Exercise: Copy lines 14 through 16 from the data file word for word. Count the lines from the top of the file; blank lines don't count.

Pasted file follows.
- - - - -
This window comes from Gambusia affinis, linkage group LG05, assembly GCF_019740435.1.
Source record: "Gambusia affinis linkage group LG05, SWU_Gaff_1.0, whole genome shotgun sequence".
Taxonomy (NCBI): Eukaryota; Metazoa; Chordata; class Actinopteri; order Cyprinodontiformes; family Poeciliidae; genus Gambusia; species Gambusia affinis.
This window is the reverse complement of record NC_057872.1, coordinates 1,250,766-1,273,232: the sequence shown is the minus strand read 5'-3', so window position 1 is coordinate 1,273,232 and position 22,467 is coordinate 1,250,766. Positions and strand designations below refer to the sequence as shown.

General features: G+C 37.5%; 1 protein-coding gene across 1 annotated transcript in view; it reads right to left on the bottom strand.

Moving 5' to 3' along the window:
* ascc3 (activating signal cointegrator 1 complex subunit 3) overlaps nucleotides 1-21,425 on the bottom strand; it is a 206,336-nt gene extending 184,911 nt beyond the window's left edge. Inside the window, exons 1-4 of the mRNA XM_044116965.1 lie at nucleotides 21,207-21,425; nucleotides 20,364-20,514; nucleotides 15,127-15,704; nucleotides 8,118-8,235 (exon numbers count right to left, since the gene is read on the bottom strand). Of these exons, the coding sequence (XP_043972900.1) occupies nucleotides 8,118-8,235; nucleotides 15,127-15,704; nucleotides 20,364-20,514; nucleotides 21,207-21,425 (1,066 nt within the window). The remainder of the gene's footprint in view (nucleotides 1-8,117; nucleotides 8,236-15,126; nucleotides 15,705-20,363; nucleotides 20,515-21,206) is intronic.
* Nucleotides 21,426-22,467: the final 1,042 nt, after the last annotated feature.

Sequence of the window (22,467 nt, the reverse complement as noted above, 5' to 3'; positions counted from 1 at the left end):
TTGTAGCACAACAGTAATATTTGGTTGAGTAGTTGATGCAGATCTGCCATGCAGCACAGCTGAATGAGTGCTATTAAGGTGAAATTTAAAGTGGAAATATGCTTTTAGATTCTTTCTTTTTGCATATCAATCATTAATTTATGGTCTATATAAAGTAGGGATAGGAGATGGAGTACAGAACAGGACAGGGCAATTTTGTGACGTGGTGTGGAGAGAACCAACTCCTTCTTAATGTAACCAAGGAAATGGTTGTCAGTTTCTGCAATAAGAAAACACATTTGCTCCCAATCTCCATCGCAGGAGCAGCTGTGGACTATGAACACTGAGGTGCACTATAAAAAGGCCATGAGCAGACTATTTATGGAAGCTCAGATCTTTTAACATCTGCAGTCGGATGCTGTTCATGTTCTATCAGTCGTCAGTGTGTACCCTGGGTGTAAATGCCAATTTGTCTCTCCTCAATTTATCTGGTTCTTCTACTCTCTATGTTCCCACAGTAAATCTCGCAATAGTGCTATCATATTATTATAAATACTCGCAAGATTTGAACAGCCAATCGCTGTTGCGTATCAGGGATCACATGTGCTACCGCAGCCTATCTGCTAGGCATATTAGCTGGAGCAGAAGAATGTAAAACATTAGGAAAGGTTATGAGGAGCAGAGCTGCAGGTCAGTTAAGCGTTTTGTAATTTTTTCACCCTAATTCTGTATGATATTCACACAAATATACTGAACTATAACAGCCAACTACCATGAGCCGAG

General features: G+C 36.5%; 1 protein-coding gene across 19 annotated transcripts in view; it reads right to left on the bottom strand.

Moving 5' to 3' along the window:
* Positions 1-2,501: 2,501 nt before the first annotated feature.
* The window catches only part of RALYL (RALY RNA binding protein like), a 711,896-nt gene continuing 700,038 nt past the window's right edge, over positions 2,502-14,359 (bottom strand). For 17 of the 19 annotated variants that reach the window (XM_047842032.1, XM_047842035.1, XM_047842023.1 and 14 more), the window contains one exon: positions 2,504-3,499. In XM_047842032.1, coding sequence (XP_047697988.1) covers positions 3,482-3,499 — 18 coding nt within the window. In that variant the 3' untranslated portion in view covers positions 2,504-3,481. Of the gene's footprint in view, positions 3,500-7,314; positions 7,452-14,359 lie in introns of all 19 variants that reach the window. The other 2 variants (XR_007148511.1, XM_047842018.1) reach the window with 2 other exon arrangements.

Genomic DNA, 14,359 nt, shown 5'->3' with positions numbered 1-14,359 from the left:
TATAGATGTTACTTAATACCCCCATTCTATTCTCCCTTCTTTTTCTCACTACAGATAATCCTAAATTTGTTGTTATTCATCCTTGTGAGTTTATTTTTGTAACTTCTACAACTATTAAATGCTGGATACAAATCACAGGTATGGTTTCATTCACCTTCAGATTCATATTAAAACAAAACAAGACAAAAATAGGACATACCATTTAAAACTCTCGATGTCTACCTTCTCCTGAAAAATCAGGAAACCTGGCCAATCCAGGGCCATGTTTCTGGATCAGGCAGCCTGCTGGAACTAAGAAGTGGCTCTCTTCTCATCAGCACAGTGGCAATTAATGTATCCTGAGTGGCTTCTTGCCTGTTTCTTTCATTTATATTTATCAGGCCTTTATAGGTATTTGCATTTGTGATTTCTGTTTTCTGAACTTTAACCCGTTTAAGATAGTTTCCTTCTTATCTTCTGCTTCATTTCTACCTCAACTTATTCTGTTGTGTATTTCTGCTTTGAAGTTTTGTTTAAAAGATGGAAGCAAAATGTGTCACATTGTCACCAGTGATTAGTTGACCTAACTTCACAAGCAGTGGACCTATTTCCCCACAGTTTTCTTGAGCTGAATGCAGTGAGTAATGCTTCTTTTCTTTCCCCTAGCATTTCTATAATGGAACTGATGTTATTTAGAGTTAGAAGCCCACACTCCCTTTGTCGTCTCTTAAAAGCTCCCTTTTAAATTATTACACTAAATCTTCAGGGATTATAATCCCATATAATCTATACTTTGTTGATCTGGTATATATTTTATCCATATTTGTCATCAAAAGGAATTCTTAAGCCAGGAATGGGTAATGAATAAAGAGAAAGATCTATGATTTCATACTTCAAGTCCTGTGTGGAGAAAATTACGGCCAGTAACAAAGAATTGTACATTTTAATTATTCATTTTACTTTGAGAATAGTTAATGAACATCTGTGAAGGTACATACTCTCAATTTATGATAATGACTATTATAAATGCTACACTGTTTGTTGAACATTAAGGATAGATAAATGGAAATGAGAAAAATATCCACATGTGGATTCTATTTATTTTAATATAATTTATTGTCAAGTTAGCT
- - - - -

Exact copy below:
* The window catches only part of RALYL (RALY RNA binding protein like), a 711,896-nt gene continuing 700,038 nt past the window's right edge, over positions 2,502-14,359 (bottom strand). For 17 of the 19 annotated variants that reach the window (XM_047842032.1, XM_047842035.1, XM_047842023.1 and 14 more), the window contains one exon: positions 2,504-3,499. In XM_047842032.1, coding sequence (XP_047697988.1) covers positions 3,482-3,499 — 18 coding nt within the window. In that variant the 3' untranslated portion in view covers positions 2,504-3,481. Of the gene's footprint in view, positions 3,500-7,314; positions 7,452-14,359 lie in introns of all 19 variants that reach the window. The other 2 variants (XR_007148511.1, XM_047842018.1) reach the window with 2 other exon arrangements.

Genomic DNA, 14,359 nt, shown 5'->3' with positions numbered 1-14,359 from the left:
TATAGATGTTACTTAATACCCCCATTCTATTCTCCCTTCTTTTTCTCACTACAGATAATCCTAAATTTGTTGTTATTCATCCTTGTGAGTTTATTTTTGTAACTTCTACAACTATTAAATGCTGGATACAAATCACAGGTATGGTTTCATTCACCTTCAGATTCATATTAAAACAAAACAAGACAAAAATAGGACATACCATTTAAAACTCTCGATGTCTACCTTCTCCTGAAAAATCAGGAAACCTGGCCAATCCAGGGCCATGTTTCTGGATCAGGCAGCCTGCTGGAACTAAGAAGTGGCTCTCTTCTCATCAGCACAGTGGCAATTAATGTATCCTGAGTGGCTTCTTGCCTGTTTCTTTCATTTATATTTATCAGGCCTTTATAGGTATTTGCATTTGTGATTTCTGTTTTCTGAACTTTAACCCGTTTAAGATAGTTTCCTTCTTATCTTCTGCTTCATTTCTACCTCAACTTATTCTGTTGTGTATTTCTGCTTTGAAGTTTTGTTTAAAAGATGGAAGCAAAATGTGTCACATTGTCACCAGTGATTAGTTGACCTAACTTCACAAGCAGTGGACCTATTTCCCCACAGTTTTCTTGAGCTGAATGCAGTGAGTAATGCTTCTTTTCTTTCCCCTAGCATTTCTATAATGGAACTGATGTTATTTAGAGTTAGAAGCCCACACTCCCTTTGTCGTCTCTTAAAAGCTCCCTTTTAAATTATTACACTAAATCTTCAGGGATTATAATCCCATATAATCTATACTTTGTTGATCTGGTATATATTTTATCCATATTTGTCATCAAAAGGAATTCTTAAGCCAGGAATGGGTAATGAATAAAGAGAAAGATCTATGATTTCATACTTCAAGTCCTGTGTGGAGAAAATTACGGCCAGTAACAAAGAATTGTACATTTTAATTATTCATTTTACTTTGAGAATAGTTAATGAACATCTGTGAAGGTACATACTCTCAATTTATGATAATGACTATTATAAATGCTACACTGTTTGTTGAACATTAAGGATAGATAAATGGAAATGAGAAAAATATCCACATGTGGATTCTATTTATTTTAATATAATTTATTGTCAAGTTAGCT